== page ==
The Apple TV+ release was thought to be a slam dunk for Oscar consideration this year. Then last year’s Oscars happened.
Collage, who splits his time between Sag Harbor and Austin, Texas isn’t looking back. He’s focused on easily the most important film of his career: The story of a slave who, despite freedom, has to fight his way across the South.
The film is inspired by the 1863 photos of “Whipped Peter,” taken during a Union Army medical examination, that showed his mutilated back from enslavers’ whips, first appeared in Harper’s Weekly and ultimately contributed to growing public opposition to slavery.
An interesting local part of this story is the writer himself who penned part of Emancipation in the Sag Harbor Cinema where he had a working office. He leads me to that space last night. He is happy to be in his working home.
Here, Dan’s Papers’ favorite entertainment reporter and man about town Bill McCuddy chatted with Collage shortly before Monday evening’s screening at Sag Harbor Cinema.
Bill Collage on Emancipation, Will Smith, More
Dan’s Papers: This is the year of the important movie, Tar, Till, Women Talking and this film fits into that mold. How does that feel?
Bill Collage: (Smiling) Being a part of that conversation is unbelievable. I couldn’t be more honored.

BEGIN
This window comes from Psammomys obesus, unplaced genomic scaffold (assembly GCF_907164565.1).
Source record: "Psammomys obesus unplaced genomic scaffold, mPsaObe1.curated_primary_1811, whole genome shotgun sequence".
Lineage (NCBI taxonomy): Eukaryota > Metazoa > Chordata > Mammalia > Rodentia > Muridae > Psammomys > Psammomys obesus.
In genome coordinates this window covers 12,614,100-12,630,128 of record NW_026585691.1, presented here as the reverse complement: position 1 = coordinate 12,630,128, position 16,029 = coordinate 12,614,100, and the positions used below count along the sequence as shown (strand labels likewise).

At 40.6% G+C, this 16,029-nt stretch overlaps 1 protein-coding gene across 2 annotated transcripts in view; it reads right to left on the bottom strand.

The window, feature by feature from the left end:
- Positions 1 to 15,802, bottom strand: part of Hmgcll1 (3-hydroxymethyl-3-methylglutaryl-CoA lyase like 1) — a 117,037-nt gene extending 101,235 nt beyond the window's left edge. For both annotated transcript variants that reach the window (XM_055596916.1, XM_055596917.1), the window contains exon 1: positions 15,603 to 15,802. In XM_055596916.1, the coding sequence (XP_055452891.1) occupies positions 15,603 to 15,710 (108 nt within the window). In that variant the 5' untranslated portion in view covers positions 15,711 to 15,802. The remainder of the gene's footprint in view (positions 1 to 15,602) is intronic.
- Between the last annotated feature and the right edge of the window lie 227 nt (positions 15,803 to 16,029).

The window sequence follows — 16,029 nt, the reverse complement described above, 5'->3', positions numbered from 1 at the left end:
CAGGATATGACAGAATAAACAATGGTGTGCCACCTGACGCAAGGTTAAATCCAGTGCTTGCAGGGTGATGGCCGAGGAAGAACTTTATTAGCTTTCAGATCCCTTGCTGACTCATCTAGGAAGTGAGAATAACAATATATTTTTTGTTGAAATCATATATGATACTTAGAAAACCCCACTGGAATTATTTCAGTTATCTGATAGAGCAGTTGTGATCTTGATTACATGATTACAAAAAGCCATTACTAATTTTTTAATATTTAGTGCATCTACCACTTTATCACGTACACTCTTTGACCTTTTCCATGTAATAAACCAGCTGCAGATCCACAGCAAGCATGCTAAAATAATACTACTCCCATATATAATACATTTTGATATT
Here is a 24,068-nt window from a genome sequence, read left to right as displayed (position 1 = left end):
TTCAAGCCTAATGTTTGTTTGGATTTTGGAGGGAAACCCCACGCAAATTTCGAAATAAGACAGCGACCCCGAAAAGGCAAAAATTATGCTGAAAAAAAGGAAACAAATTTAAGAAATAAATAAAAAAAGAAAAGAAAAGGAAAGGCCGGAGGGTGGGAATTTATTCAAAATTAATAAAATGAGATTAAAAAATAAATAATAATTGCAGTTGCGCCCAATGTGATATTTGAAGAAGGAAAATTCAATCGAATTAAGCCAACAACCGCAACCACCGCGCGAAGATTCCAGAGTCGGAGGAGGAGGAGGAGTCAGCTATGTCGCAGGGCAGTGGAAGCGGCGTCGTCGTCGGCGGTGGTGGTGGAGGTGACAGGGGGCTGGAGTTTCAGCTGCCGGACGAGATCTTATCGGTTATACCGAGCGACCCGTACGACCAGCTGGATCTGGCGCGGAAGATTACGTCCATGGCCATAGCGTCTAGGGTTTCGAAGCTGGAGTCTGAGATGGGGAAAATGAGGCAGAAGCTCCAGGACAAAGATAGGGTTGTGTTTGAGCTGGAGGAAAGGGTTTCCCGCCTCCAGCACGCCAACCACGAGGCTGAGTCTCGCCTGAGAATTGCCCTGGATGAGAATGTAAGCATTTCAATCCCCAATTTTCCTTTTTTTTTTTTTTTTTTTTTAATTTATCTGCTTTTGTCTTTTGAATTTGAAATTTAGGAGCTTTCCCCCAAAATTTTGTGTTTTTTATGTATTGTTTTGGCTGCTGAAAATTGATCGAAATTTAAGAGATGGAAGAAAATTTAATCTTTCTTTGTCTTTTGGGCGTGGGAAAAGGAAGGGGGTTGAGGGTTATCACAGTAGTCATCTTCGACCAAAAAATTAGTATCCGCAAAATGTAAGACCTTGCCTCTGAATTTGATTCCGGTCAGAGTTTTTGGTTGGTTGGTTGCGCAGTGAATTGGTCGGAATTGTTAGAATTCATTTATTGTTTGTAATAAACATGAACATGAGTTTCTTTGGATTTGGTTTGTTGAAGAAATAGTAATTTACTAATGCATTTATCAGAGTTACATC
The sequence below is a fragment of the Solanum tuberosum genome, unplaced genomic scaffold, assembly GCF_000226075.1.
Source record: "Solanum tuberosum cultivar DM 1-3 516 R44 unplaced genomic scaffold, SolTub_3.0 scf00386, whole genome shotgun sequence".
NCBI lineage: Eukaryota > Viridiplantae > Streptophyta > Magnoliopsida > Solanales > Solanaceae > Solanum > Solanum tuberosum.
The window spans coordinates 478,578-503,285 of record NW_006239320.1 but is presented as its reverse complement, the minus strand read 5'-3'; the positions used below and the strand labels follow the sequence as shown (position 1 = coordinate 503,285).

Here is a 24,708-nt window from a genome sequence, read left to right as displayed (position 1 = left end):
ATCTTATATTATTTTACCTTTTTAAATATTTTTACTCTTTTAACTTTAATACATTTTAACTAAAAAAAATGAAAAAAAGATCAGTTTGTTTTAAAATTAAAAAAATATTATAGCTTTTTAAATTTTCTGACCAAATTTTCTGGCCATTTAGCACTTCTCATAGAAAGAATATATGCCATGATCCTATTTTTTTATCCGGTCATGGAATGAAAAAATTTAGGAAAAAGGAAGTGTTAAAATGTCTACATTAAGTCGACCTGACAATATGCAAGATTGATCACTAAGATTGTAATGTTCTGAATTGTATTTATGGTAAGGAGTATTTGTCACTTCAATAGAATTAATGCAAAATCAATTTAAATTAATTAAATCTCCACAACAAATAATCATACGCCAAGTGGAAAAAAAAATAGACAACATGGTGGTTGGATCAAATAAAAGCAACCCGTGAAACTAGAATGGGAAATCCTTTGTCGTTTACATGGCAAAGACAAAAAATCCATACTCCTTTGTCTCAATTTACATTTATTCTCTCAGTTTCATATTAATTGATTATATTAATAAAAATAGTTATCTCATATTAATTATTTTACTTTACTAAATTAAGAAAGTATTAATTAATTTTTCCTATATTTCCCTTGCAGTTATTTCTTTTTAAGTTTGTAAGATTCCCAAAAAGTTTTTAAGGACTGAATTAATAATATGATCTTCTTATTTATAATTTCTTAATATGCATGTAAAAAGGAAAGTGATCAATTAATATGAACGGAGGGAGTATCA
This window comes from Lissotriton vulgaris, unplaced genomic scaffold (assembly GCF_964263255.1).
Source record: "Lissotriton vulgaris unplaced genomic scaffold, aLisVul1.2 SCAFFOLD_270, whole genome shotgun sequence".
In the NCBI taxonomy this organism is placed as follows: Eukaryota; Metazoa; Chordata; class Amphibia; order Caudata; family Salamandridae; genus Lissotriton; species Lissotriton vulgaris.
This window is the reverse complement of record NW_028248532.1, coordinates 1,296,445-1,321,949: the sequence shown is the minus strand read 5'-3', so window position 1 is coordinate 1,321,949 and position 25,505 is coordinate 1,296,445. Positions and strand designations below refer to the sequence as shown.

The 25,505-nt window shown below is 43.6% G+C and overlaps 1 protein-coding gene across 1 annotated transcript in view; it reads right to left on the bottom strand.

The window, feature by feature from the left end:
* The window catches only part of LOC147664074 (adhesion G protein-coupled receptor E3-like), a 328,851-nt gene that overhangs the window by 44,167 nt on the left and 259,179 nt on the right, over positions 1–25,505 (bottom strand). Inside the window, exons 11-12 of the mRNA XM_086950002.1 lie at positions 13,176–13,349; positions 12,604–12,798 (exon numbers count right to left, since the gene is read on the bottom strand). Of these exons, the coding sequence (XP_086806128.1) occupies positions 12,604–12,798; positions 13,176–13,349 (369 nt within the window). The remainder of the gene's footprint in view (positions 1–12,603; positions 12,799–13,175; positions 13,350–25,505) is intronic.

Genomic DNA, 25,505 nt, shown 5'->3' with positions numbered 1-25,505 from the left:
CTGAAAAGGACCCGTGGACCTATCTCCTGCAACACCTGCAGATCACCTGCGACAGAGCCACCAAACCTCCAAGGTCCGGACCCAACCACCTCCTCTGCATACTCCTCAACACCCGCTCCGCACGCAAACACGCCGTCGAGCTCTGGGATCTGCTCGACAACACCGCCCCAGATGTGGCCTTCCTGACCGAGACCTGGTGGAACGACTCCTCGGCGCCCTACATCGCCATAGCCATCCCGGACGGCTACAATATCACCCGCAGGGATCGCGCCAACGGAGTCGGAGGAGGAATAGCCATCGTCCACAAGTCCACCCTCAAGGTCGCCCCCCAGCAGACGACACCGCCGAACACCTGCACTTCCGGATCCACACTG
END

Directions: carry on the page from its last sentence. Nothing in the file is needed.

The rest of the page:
DP: And it’s important for Will.
BC: Will was there from beginning to end. He’s given his heart and soul to this movie. And when we wrapped in January of this year, it was after seven months.
It was supposed to be three months. And so for him to dive into this world and do what he did for the movie was just unbelievable.
Traveling the world with him and seeing the power that he has to convey stories and ideas is an unbelievable thing to witness.
DP: Now we’re standing in a room in Sag Harbor where you actually wrote some of this film?
BC: I’m not sure there’s another movie written in a cinema. It’s a pretty interesting thing.
A lot of it was written here and a lot of it was written in Lousiana, in the swamps in real time on the set. But to have part of the DNA of this film here in this room is very special.
Especially to share it with so many community members and friends who helped me get through it.
DP: You live here and now you’re in Austin as well.
BC: Sag Harbor will always be home. My kids were raised here. I’ve been here for a long time.
DP: And Will has had a challenging year. So this motion picture is very important for him, correct?
BC: I think his work speaks for itself and it’s an unbelievable achievement that he’s done in this movie. Both producing it and starring in the best performance I’ve ever seen.
DP: Is he going to be nominated again this year?
BC: (Laughs) That’s out of my pay grade. I’m not in the Academy.
Emancipation, directed by Antoine Fuqua, hits Apple TV+ this Friday, December 9.
Bill McCuddy is a frequent Dan’s contributor. He also cohosts a movie review show on PBS/AllArts and has three podcasts including “Sitting Around Talking Movies” and “The Accutron Show.” He lives in Bridgehampton with his wife, a dog and cat and an 87-inch Sony LCD TV in a bedroom he says he “rarely leaves.”